Tuesday, October 30, 2012

House finished - first garden beds planted

Just a quick update for those who check:

Looking down at the house from the West. 
Note jaboticaba tree at left - it's full of ripening fruit.

From the North. The water line is being laid today and tomorrow - soon the tank you can 
see at the back will be full and we'll finally have running water. 

 First garden beds, full of lettuce, radishes, arrugula, collards, mustard and more. At the front of the photo is a two cubic foot hole for our first trees: 
papaya, coffee and pitanga, I think. 

And here is Guy at our bedroom window - he's busy today sanding the concrete walls in order to paint next week. I'll be waxing the glazed cement floors in the meantime. As you may remember, we're not too happy with so much cement, but we needed to move ahead and this was the best we could do right now. From now on we hope to be greener, using more Earth-friendly materials. 

Saturday, October 20, 2012

Fruits of the Cerrado

First an update on the house - we're adding a porch around three sides of the house, plus a water tower that will double as a shower room. We don't have running water yet but hope to set up a gravity-delivered system drawing from the stream that comes down from the spring above my son's house. Photos will follow when we start working on that project, hopefully next week.

The tiles should be in place by now and the porch floors - glazed cement - will be set by next Tuesday or Wednesday. Notice in the photo below how green the vegetation is becoming now that the rainy season has really arrived. Soon Guy will have to be cutting the grass with his scythe.

The rains also bring in the fruit and one of the first to arrive is the wild cashew fruit of the cerrado. My daughter, Sofia, collected a bag-full yesterday morning - here she is removing the pulpy fruit from the shell that holds the cashew nut, one nut per fruit.

Sofia and Guy made hand-churned cashew fruit ice-cream for Victor's birthday.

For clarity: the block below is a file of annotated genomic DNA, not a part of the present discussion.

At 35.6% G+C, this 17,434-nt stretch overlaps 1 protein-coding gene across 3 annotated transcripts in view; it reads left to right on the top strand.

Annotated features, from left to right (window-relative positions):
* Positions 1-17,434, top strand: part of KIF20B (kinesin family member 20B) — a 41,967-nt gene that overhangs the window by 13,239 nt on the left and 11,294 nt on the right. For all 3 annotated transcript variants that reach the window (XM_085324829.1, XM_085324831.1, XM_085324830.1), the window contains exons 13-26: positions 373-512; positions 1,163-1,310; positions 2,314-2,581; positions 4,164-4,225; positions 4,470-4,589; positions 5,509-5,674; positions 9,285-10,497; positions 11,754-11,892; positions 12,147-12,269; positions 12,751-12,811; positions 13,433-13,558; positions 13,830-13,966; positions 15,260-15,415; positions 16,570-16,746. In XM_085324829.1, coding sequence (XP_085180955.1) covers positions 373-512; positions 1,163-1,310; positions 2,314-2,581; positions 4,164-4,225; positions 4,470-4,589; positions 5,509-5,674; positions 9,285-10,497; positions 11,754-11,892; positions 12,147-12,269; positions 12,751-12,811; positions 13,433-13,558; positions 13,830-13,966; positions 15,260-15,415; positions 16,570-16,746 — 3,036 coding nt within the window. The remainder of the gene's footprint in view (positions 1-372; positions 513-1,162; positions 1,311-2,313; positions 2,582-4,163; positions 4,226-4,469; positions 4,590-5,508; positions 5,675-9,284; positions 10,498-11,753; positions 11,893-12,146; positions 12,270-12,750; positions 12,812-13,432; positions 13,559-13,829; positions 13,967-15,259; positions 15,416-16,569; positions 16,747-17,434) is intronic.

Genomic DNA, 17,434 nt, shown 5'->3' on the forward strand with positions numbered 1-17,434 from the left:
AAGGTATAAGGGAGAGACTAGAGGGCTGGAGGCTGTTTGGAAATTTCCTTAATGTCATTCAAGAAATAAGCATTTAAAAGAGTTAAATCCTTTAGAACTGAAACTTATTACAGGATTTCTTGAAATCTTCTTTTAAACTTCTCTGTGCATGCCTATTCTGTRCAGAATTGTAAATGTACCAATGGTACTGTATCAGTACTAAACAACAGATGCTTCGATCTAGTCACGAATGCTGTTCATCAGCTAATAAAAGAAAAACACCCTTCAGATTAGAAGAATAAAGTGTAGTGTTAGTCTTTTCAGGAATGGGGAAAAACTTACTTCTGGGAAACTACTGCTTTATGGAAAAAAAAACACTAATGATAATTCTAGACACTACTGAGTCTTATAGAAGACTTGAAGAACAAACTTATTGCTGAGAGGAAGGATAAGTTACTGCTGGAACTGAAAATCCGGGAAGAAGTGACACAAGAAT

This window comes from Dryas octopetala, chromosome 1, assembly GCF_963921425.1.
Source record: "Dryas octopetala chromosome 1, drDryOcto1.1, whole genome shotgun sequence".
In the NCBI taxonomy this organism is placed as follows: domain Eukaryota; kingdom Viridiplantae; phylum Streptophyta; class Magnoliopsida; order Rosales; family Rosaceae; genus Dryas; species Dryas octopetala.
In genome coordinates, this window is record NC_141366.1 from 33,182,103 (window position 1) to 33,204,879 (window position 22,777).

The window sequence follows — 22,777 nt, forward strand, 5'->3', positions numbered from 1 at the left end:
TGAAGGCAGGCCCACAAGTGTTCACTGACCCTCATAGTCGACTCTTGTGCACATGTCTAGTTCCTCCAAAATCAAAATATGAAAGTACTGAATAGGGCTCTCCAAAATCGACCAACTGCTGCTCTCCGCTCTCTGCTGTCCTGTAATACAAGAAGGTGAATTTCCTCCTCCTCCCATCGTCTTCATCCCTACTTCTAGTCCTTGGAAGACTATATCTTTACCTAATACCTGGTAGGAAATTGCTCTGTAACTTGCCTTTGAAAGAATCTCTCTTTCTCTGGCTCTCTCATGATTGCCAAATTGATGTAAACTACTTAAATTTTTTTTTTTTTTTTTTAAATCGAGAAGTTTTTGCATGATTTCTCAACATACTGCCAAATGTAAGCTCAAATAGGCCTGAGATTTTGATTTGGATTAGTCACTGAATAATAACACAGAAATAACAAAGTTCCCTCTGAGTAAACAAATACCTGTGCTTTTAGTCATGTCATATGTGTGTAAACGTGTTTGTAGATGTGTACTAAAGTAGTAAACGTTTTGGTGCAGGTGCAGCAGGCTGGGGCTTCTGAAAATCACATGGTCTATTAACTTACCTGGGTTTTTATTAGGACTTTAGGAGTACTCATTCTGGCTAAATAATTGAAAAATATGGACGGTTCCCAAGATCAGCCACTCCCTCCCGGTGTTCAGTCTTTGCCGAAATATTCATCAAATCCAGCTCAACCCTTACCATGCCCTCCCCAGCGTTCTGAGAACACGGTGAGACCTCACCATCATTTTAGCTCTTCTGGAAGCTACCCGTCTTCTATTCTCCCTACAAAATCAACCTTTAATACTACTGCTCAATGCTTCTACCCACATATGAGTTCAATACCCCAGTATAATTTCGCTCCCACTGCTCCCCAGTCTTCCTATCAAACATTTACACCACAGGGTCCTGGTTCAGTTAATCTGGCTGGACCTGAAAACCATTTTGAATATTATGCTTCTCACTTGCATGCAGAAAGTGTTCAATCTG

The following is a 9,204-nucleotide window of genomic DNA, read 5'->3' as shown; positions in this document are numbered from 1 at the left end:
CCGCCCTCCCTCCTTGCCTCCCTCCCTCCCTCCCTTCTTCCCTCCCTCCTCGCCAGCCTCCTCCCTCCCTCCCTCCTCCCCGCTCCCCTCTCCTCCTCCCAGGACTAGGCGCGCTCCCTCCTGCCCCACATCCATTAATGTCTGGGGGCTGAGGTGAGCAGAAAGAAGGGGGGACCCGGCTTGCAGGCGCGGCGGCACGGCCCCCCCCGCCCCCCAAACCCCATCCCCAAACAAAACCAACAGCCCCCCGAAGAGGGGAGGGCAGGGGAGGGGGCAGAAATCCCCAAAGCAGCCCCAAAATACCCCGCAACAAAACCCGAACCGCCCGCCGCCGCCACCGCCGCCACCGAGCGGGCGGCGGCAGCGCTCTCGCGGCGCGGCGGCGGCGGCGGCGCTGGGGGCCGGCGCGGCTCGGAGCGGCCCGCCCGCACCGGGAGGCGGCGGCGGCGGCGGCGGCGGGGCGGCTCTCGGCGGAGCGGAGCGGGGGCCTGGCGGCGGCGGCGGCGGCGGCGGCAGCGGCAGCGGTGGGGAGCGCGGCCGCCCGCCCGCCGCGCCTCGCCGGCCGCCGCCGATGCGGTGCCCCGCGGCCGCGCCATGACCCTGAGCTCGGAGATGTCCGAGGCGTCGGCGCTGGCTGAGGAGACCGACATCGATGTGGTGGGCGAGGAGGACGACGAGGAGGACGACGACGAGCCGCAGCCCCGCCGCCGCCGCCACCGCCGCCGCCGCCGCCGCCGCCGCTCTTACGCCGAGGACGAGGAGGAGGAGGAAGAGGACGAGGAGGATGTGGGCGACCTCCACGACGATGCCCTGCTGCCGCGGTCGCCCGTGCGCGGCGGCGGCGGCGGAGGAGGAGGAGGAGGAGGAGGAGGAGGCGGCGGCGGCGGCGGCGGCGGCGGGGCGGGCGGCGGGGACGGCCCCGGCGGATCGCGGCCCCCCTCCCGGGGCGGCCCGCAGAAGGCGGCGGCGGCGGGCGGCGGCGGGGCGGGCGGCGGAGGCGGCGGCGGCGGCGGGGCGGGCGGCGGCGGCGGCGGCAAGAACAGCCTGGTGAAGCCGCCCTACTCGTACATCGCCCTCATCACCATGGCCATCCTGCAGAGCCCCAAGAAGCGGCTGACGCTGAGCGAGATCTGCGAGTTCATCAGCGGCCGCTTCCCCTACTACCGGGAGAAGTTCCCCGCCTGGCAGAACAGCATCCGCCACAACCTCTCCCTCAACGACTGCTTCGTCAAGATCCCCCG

One of the goals of our new life project is to find ways to use the products of the cerrado that grow around us. For local people to stay on the land they need to be able to meet their economic needs as well as finding activities that are satisfying and pleasurable. You could argue that as retirees with a small but steady income (our SS checks) we have the privilege of enjoying the activities of collecting fruits of the cerrado and making ice-cream, jam, and other products, while such activities would be very labor intensive if they were intended to support one's family. Very true - but we see examples around the world of cooperatives developed by local people to ensure the economic viability of this kind of project. Hopefully we'll show many other products as we explore them in the next few months and over the years. 

Saturday, October 6, 2012

House almost done - on to the planting

The building is coming to an end - the little house itself is complete but our friendly masons are putting in a porch on two and a half sides of the house, partly to keep the rain out, but also because it will be so pleasant. 

      Front of house, facing South.

       North face of house.

Despite the negative aspects of the current local building techniques (high carbon footprint for factory-made bricks and cement due to fossil fuels for baking, processing and transportation, and land degradation for extraction of materials), we are pleased with the simplicity of our house. We are installing a water tank that will be filled by gravity-delivered water; we will most likely have dry/composting toilets, solar heated water, and a draining system that will recycle gray water for irrigation. We plan to use solar cooking as much as possible, with gas and wood stoves to supplement.

And we are moving into the planting phase. This past week we paid a fine young biologist, JuĆ£ Pereira, who specializes in agro-foresty, for an onsite consultation, and next week Guy and Sofia, my daughter, will take a four-day course in agro-forestry. More on that in a future post. We are grateful to our friends from Lepoco who in July gave us a generous donation to help with this project.